However, Rice et. al (2021) explicitly disagree with the conclusion that predatory journal articles have minimal effects on the overall literature. The authors state that predatory articles distract readers from legitimate research through location bias and that predatory research can pose a significant danger to patients by influencing physicians’ decision-making, especially when articles from predatory publishers are included in systematic reviews.

Key Takeaway: Best Practices for Citations

For the time being, the acceptability of citing a study published in a predatory publisher is unclear. As such, it’s generally better to avoid the problem entirely by not using or citing research from predatory journals in your paper. Overarchingly, industry shifts are needed to counteract the problem, and citation evaluation strategies, such as the proposed HYDRA citation review workflow, should be explored as a standardized practice during manuscript evaluation.

Industrial disease

It’s almost four years since Cabells launched its Predatory Reports database, but the battle to overcome predatory journals shows no signs of abating. As a result, Cabells is constantly developing new ways to support authors and their institutions in dealing with the problem, and this week Simon Linacre reports from the virtual SSP Annual Meeting on a new collaboration with Edifix from Inera, which helps identify articles and authors published in predatory journals.

A common retort heard or read on social media whenever there is a discussion on predatory journals can go something like this: “is there really any harm done?”, “some research is only good enough for those kind of journals,” or “everyone knows those journals are fake.” For the latter rejoinders, there is some justification for taking those perspectives, and if recent global events have taught us anything it is that we need a sense of proportion when dealing with scientific breakthroughs and analysis. But the former point really doesn’t hold water because, when you think it through, there is a good deal of harm done to a number of different stakeholders as a result of one article appearing in a predatory journal.

Predatory journals do researchers and their institutions a huge disservice by claiming to be a reputable outlet for publication. Legitimate journals provide valuable services to both promote and protect authors’ work, which simply doesn’t happen with predatory journals. Essentially, there are three key reasons why authors and their employers can suffer harm from publishing in the wrong journals:

  • Their work may be subject to sub-par peer review, or more likely no peer review at all. The peer review system isn’t perfect, but papers that undergo peer review are better for it. Researchers want to make sure they are publishing in a place that values their work and is willing to devote time and resources to improving it.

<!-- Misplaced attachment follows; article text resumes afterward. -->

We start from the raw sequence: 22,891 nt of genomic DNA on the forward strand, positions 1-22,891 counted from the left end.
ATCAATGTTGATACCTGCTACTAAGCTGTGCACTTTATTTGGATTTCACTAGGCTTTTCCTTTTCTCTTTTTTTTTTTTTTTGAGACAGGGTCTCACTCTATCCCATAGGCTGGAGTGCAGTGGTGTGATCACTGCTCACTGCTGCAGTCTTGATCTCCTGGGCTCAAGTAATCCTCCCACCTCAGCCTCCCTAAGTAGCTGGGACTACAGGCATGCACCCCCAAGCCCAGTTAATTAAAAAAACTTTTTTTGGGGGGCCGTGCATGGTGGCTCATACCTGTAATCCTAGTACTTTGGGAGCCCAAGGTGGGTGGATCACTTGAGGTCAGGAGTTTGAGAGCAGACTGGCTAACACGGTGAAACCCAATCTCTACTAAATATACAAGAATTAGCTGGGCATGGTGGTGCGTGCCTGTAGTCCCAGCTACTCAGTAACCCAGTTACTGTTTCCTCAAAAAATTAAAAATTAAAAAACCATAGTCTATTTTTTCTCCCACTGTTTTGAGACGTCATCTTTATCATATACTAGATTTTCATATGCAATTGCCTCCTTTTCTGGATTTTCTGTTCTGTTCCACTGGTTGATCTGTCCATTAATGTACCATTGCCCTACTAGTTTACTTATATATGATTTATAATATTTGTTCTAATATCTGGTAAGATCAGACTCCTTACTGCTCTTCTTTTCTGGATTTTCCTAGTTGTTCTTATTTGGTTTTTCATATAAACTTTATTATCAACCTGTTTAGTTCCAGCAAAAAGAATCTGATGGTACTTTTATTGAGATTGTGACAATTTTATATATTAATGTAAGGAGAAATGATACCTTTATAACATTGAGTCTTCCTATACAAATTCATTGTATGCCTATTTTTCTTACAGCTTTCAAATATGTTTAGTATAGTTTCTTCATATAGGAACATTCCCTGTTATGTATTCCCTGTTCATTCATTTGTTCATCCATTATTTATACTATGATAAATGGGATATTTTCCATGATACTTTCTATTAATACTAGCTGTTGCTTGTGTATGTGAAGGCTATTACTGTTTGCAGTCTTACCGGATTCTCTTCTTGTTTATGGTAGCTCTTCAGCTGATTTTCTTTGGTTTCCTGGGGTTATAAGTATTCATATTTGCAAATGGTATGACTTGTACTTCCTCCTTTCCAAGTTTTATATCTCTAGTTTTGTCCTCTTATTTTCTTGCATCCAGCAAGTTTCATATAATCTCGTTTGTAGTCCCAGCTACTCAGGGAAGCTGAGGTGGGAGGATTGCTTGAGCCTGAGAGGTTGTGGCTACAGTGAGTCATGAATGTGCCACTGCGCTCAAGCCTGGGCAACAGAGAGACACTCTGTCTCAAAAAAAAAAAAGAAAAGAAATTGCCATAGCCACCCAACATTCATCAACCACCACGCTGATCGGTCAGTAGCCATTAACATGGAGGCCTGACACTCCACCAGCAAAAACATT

• Versions of record could disappear. One of the advantages of publishing with a reputable journal is that they make commitments to preserve authors’ work. Opportunists looking to make a quick buck are not going to care if your paper is still available in five years – or even five weeks.
  • Published articles will be hard to find. Some predatory journals advertise that they are included in well-known databases like Web of Science, Scopus, or Cabells when they are not. Predatory journals invest nothing in SEO or work to include journals in research databases, so research won’t be easily discoverable.

So, it is in the interests of authors, universities, societies, funders and society itself that research is not lost to predatory publishing activities. Checking against a database such as Predatory Reports will help those stakeholders, but to augment their capabilities Cabells is collaborating with Atypon’s Inera division, and specifically its Edifix product to help prevent ‘citation contamination’. This is where illegitimate articles published in predatory journals find their way into the research bloodstream by being referenced by legitimate journals. With Edifix, users can now vet bibliographic reference lists for citations to predatory journals, as identified by Predatory Reports.

This new Edifix web service with the automated Cabells Reference Checking Tool was showcased at SSP’s Annual Meeting (meeting registration required) this week (and previewed in an SSP sponsored session in October 2020) with a host of other new innovations, collaborations and product developments from the scholarly communications industry. While it would have been great to see old friends and colleagues in person at the event, the virtual format enabled much wider, international engagement which contributed to an undoubtedly successful event.